2. The solidarity of the community of faith – I can’t read Psalm 37 without thinking about Acts 2:44-47 (NRSV):

All who believed were together and had everything in common; they would sell their possessions and goods and distribute the proceeds to all, as any had need. Day by day as they spent much time together in the Temple, they broke bread at home and ate their food with glad and generous hearts, praising God and having the goodwill of all the people. And day by day the Lord added to their number those who were being saved.

When I was in high school, our church youth group took a trip to one of the colleges sponsored by our denomination. For three days, we competed in sports and talent competitions. Before dinner one night, without thinking, I slipped my wallet into the pocket of my jacket, then hung the jacket on the coat rack outside the cafeteria. After dinner, my heart sank when I realized my wallet (and with it the $ 50.00 inside that I’d carefully saved up for the trip) had been stolen. Later that night back at the hotel, there was a knock on the door. Roger, my youth pastor, came in and handed me an envelope. I opened it up, and inside was $ 50.00. I couldn’t believe it! Had he found my money? “No,” he said. “But when I told the others in the youth group about your loss, they all wanted to take up a collection for you.” That generous gift of solidarity meant so much to me! I felt loved.

How do we as a church measure up to Acts 2:44-47?  Are there practical ways that we could help each other? If the children of the righteous avoid begging bread, it will be because the community of faith has taken care of her own, seeing needs in the Body and responding in Christlike ways. Instead of making loans to each other – loans that cause division when repayment is delayed – how about if we simply say:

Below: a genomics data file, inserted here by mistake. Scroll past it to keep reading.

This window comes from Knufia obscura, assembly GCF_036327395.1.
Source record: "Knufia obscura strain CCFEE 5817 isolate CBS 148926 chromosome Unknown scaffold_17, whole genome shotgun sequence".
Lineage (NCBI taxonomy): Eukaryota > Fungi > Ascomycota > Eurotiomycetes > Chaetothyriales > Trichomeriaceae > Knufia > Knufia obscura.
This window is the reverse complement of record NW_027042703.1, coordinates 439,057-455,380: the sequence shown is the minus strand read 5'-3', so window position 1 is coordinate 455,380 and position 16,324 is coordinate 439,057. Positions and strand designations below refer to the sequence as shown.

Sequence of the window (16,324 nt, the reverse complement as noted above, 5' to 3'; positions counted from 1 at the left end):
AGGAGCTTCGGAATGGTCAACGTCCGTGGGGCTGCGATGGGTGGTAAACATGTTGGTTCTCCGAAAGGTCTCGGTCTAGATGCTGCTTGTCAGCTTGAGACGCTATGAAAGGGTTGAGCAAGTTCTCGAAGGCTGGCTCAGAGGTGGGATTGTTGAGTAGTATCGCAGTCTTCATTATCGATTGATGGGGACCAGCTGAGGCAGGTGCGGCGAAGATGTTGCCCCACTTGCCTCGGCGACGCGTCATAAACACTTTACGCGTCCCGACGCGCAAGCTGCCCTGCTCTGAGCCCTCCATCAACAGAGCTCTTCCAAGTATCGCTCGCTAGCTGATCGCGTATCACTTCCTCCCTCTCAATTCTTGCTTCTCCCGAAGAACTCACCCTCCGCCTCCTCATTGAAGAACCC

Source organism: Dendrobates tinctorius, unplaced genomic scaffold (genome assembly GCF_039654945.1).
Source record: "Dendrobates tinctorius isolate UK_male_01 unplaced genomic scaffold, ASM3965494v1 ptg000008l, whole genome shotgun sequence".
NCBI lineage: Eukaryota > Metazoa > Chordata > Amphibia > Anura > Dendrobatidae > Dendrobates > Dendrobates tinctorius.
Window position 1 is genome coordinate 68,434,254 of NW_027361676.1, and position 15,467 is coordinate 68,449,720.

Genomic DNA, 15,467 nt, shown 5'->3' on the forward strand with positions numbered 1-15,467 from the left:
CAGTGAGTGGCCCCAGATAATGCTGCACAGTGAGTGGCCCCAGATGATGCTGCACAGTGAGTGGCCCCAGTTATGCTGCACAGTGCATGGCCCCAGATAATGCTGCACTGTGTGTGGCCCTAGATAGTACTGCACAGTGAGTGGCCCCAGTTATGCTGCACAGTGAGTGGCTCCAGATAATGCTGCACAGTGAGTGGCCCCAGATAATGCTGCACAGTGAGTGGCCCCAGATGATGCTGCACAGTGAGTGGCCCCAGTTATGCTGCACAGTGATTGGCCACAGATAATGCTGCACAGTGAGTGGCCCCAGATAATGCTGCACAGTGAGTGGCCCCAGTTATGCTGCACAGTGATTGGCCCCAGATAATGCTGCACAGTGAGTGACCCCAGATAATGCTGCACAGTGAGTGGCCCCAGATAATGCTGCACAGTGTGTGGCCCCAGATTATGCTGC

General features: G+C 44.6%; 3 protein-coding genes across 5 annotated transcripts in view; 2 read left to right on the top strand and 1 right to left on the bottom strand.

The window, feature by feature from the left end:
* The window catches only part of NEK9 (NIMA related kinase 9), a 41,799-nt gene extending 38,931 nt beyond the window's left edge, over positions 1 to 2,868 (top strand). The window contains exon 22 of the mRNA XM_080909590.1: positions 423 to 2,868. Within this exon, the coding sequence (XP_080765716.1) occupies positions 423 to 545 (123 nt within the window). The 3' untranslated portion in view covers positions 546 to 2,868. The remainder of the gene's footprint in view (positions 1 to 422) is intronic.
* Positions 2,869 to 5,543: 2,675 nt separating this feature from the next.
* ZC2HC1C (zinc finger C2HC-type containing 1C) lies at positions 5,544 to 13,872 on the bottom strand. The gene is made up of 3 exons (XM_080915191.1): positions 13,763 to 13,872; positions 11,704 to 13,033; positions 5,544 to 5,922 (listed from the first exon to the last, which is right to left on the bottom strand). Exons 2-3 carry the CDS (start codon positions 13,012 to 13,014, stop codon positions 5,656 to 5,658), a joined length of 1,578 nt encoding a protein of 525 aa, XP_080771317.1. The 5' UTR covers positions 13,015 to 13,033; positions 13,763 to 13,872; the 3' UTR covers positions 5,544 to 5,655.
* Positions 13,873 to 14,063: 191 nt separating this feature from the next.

I’m giving you this small amount, but it’s not a loan. It’s a gift. You don’t have to pay it back to me, and let’s never speak of it again. All I ask is that you keep your eyes open, and if one day you see someone else in the church who has a similar need, give to them with the same simple conditions.

The “pay it forward” concept is powerful. As we exercise it inside and outside the church, it will commend the Gospel to those who are not yet followers of Christ.

King David rejoiced that he had never seen the children of the righteous having to beg for bread. If this was true, then surely it was not accidental. Putting God at the center of our lives means that wasteful practices will wither away. A holy frugality will take its place. Likewise, we cannot love God without loving our neighbor (1 John 4:20), whether that neighbor is already or not yet part of the community of Christian faith. Let’s pray that God will give us eyes to see like God sees and hands to do what God wants us to do.